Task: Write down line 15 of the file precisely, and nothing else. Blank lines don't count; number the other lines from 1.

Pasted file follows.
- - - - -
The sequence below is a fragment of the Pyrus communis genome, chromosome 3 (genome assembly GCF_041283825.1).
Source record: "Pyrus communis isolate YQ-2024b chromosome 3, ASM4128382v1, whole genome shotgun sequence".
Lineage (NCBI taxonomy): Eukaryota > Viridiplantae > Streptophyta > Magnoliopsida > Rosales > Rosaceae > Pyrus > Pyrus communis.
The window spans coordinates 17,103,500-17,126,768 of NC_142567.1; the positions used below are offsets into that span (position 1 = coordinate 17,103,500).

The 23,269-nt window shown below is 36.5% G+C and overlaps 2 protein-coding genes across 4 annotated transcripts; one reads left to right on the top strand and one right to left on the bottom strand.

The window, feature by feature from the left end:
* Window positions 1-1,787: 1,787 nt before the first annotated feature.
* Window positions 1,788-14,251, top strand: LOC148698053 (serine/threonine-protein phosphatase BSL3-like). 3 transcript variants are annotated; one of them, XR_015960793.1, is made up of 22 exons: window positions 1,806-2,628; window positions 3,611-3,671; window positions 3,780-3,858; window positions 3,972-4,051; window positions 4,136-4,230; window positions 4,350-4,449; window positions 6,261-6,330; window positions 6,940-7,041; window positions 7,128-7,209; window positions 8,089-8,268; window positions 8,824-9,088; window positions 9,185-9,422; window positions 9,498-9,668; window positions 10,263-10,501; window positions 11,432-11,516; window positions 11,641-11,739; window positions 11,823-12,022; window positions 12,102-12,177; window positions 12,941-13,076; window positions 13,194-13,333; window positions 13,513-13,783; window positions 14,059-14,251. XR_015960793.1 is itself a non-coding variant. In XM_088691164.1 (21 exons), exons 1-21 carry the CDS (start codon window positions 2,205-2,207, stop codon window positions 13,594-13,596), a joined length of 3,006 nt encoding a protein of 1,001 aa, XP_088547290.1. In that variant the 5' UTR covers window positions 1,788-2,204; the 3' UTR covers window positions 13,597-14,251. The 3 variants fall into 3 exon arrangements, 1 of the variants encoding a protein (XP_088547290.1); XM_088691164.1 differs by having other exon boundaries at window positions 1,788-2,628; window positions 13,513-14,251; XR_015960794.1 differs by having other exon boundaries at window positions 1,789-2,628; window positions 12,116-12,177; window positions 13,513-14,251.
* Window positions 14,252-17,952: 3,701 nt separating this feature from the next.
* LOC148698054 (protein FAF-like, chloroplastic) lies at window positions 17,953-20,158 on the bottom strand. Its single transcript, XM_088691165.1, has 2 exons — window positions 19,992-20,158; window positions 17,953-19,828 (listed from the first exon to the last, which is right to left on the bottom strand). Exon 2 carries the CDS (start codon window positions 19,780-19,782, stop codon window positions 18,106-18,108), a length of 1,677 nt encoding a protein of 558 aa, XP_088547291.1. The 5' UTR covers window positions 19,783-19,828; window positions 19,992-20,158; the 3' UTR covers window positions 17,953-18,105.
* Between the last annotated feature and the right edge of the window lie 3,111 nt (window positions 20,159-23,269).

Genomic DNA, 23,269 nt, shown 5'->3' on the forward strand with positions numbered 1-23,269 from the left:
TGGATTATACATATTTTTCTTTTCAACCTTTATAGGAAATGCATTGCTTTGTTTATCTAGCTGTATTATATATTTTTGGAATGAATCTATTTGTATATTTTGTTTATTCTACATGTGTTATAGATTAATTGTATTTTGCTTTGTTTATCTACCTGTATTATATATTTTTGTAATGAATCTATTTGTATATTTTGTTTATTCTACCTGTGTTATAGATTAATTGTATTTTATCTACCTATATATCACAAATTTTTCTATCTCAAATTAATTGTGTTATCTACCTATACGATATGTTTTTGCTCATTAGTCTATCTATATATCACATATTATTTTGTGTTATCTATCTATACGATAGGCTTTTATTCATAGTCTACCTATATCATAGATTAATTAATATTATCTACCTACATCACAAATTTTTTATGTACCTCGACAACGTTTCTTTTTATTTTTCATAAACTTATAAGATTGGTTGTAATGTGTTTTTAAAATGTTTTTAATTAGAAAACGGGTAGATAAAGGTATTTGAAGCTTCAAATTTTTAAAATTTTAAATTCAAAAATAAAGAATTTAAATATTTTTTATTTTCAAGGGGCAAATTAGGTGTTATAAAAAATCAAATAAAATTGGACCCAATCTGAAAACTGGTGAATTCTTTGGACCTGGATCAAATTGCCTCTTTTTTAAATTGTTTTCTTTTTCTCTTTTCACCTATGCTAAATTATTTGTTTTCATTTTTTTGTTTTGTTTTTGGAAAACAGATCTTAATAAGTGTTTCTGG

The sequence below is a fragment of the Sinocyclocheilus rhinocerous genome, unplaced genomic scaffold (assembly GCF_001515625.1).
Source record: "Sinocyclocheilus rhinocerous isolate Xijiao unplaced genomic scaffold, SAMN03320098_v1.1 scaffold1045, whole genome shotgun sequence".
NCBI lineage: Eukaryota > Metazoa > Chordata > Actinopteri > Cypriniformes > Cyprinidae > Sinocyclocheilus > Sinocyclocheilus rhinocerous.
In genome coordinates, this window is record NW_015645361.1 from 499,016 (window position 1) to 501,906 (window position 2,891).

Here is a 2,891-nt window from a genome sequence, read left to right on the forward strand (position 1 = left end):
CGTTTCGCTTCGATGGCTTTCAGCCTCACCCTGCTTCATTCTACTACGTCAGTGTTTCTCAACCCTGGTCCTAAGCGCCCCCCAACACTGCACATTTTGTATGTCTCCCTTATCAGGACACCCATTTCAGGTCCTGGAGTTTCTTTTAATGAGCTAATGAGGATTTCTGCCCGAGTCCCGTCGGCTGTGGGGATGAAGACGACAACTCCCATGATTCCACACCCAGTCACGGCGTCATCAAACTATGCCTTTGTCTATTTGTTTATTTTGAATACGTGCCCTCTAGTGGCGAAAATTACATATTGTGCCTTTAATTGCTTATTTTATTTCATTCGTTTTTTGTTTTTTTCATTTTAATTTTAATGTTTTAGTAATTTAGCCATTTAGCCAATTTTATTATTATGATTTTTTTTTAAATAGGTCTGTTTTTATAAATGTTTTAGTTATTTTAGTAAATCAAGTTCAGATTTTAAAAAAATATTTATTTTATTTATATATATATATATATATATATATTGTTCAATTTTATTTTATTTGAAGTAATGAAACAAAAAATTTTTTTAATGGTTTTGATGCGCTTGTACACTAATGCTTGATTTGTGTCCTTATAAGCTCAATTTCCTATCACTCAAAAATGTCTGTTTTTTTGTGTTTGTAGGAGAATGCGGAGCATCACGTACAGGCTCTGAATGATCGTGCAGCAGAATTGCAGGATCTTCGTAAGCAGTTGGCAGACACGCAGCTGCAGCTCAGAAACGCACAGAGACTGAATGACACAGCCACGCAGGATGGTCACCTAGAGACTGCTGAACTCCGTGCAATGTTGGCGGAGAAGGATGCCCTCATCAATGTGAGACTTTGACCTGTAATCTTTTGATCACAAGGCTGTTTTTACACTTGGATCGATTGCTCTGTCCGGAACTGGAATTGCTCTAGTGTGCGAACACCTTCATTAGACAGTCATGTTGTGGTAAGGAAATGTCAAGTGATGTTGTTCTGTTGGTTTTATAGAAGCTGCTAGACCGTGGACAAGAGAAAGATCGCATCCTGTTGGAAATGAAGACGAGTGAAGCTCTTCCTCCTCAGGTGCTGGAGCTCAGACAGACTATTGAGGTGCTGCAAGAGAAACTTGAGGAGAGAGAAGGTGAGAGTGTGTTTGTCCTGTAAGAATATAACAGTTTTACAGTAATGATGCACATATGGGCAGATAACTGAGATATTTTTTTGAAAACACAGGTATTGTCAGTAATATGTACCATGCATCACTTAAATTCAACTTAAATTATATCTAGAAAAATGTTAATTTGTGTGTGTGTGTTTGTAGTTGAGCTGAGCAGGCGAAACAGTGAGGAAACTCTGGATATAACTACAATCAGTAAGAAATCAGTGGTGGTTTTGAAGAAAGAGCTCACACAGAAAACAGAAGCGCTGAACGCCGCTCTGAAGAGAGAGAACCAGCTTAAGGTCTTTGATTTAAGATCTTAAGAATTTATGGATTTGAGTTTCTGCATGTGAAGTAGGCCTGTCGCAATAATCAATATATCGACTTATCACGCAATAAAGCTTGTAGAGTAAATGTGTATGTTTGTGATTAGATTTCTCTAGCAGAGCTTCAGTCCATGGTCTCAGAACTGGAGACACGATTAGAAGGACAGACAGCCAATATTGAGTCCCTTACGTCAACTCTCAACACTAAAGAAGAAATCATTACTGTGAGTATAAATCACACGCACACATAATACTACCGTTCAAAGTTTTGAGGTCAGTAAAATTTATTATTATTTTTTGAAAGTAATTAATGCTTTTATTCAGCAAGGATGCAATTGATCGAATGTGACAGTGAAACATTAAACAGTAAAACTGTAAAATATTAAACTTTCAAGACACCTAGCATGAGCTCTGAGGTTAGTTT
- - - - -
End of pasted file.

Source record: "Sinocyclocheilus rhinocerous isolate Xijiao unplaced genomic scaffold, SAMN03320098_v1.1 scaffold1045, whole genome shotgun sequence".